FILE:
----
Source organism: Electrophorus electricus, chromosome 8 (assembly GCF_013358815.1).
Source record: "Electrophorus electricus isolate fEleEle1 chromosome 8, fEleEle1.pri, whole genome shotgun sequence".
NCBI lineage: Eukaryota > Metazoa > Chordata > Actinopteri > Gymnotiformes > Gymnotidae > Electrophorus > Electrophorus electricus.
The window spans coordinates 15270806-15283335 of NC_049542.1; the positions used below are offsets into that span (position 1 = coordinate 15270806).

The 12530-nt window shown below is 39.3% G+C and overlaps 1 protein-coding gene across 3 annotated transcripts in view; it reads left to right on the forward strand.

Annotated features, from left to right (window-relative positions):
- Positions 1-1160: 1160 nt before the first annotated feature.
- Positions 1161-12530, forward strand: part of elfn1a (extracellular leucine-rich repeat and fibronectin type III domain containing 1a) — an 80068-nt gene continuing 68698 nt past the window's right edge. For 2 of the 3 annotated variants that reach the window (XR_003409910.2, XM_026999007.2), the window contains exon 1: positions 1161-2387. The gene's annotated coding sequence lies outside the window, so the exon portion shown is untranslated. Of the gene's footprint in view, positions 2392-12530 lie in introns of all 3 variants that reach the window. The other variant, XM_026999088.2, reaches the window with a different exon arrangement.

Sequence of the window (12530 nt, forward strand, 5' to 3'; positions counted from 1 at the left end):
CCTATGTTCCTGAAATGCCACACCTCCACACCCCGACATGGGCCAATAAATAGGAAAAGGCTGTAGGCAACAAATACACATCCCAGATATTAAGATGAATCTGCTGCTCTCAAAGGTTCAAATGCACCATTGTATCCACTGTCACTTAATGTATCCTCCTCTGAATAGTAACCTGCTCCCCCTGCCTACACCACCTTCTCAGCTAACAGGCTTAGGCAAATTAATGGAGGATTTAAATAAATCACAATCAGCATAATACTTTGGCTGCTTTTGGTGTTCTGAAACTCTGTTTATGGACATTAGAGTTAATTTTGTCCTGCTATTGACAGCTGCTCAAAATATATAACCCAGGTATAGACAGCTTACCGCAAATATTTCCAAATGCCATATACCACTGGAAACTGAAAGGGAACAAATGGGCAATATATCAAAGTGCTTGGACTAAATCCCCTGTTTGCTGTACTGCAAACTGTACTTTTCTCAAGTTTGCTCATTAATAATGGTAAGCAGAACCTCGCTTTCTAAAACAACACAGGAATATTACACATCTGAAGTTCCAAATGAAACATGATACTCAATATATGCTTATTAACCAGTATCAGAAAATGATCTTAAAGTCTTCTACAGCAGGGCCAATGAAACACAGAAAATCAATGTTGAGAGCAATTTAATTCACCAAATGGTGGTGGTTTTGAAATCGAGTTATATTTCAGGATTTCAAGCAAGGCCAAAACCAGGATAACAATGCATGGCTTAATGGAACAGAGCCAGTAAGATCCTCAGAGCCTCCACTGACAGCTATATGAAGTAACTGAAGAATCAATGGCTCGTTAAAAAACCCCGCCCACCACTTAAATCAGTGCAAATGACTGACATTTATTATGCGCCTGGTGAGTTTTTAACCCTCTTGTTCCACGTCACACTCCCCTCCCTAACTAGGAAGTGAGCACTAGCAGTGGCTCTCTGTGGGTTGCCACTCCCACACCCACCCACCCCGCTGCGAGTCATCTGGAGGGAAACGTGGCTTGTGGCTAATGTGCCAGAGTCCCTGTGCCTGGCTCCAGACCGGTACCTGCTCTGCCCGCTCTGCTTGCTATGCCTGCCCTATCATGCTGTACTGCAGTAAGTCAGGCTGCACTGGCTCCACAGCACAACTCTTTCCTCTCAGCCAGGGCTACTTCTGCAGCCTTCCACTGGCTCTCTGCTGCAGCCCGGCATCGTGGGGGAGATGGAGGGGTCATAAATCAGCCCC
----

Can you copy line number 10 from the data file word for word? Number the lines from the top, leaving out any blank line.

CCTATGTTCCTGAAATGCCACACCTCCACACCCCGACATGGGCCAATAAATAGGAAAAGGCTGTAGGCAACAAATACACATCCCAGATATTAAGATGAATCTGCTGCTCTCAAAGGTTCAAATGCACCATTGTATCCACTGTCACTTAATGTATCCTCCTCTGAATAGTAACCTGCTCCCCCTGCCTACACCACCTTCTCAGCTAACAGGCTTAGGCAAATTAATGGAGGATTTAAATAAATCACAATCAGCATAATACTTTGGCTGCTTTTGGTGTTCTGAAACTCTGTTTATGGACATTAGAGTTAATTTTGTCCTGCTATTGACAGCTGCTCAAAATATATAACCCAGGTATAGACAGCTTACCGCAAATATTTCCAAATGCCATATACCACTGGAAACTGAAAGGGAACAAATGGGCAATATATCAAAGTGCTTGGACTAAATCCCCTGTTTGCTGTACTGCAAACTGTACTTTTCTCAAGTTTGCTCATTAATAATGGTAAGCAGAACCTCGCTTTCTAAAACAACACAGGAATATTACACATCTGAAGTTCCAAATGAAACATGATACTCAATATATGCTTATTAACCAGTATCAGAAAATGATCTTAAAGTCTTCTACAGCAGGGCCAATGAAACACAGAAAATCAATGTTGAGAGCAATTTAATTCACCAAATGGTGGTGGTTTTGAAATCGAGTTATATTTCAGGATTTCAAGCAAGGCCAAAACCAGGATAACAATGCATGGCTTAATGGAACAGAGCCAGTAAGATCCTCAGAGCCTCCACTGACAGCTATATGAAGTAACTGAAGAATCAATGGCTCGTTAAAAAACCCCGCCCACCACTTAAATCAGTGCAAATGACTGACATTTATTATGCGCCTGGTGAGTTTTTAACCCTCTTGTTCCACGTCACACTCCCCTCCCTAACTAGGAAGTGAGCACTAGCAGTGGCTCTCTGTGGGTTGCCACTCCCACACCCACCCACCCCGCTGCGAGTCATCTGGAGGGAAACGTGGCTTGTGGCTAATGTGCCAGAGTCCCTGTGCCTGGCTCCAGACCGGTACCTGCTCTGCCCGCTCTGCTTGCTATGCCTGCCCTATCATGCTGTACTGCAGTAAGTCAGGCTGCACTGGCTCCACAGCACAACTCTTTCCTCTCAGCCAGGGCTACTTCTGCAGCCTTCCACTGGCTCTCTGCTGCAGCCCGGCATCGTGGGGGAGATGGAGGGGTCATAAATCAGCCCC